It’s complicated. It’s dynamic. It’s constantly changing, and at an accelerating rate, too. This is the world we live in. It’s a world comprised of many elements and factors which are intricately woven into a complex system where changes in one area impact the factors related to it. It’s an advancing world where new information and technologies are emerging rapidly. Finally, it’s a chaotic world that’s difficult to comprehend and keep up with.
“Let’s face it, the universe is messy. It is nonlinear, turbulent, and chaotic. It is dynamic. It spends its time in transient behavior on its way to somewhere else, not in mathematically neat equilibria. It self-organizes and evolves. It creates diversity, not uniformity. That’s what makes the world interesting, that’s what makes it beautiful, and that’s what makes it work.”
– Donella H. Meadows, Thinking in Systems: A Primer
Yes, the world is overwhelming and difficult to tackle. But, interior designers are problem solvers by nature, and we consistently deliver solutions to increasingly complex problems. Interior designers have been trained to take the challenges of complexity head on and produce creative solutions. One of the tools at our disposal is to employ systems thinking, which examines behaviors and patterns of components, and the connections and interactions between them, to develop an understanding of the interdependent structures of dynamic systems. When individuals have a better understanding of systems, it’s easier to identify where to implement change for desired outcomes.
This is the approach that the ASID Research team took in creating the 2016/2017 Outlook and State of the Industry report. Using systems thinking from a collective of industry thought leaders, educators, and specialists across design sectors, ASID Research attempted to illustrate the key factors that impact the interior design profession. Experts brainstormed a list of key factors impacting the interior design profession at the global, national, industry, and business scales, and then rated how much each factor affects them (i.e., high, medium, or low) and whether they expected the factors to increase or decrease in impact over the next few years. More importantly, they discussed how the factors impact the designer and the work they produce. ASID Research took it a step further to also gather insights from the experts on how interior designers can take a proactive approach to demonstrating positive impact through design.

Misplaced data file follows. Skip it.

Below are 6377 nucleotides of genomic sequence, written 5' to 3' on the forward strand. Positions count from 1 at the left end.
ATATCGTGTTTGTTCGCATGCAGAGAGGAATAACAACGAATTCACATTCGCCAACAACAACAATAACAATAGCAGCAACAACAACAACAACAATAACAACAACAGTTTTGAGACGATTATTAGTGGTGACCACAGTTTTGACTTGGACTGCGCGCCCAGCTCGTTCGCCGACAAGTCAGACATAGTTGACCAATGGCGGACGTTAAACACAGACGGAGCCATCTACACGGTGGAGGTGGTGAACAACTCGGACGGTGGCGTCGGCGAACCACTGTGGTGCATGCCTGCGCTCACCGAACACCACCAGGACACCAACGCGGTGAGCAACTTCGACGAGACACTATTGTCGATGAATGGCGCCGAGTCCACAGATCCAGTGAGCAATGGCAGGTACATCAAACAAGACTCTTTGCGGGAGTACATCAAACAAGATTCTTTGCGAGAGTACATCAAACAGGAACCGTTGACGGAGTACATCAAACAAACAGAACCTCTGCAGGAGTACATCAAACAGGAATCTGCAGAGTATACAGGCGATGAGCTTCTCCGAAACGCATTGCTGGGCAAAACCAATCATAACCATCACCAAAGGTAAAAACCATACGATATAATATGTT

Capturing the insights of leading designers was a fascinating exercise, and it has helped us understand what goes into the work that our members do. As we explore and better understand the factors that shape interior design, and how the constant interactions among them keep the dynamics changing, we gain a new ability to affect our own change, and we can take advantage of the changes that come our way.
We have the power – so learn it, practice it, and demonstrate it to transform lives through design.
About the Author
Susan Chung, Ph.D., is the research analyst at the American Society of Interior Designers (ASID) where she connects design and research for improving human experiences in the interior environment. Valuing the needs of design practitioners, her work at ASID translates research on interior design issues and trends into applicable design implications, and directs projects that investigates positive impact on human experiences. She also devotes her summer time teaching students at Cornell University on how design is interconnected with our daily lives and how they can make a difference in this world through design. With a background in both interior design and organizational behavior research from her doctorate degree in Human Behavior and Design at Cornell University, she has a particular passion in how design attributes are related to creative performance in workplace environments.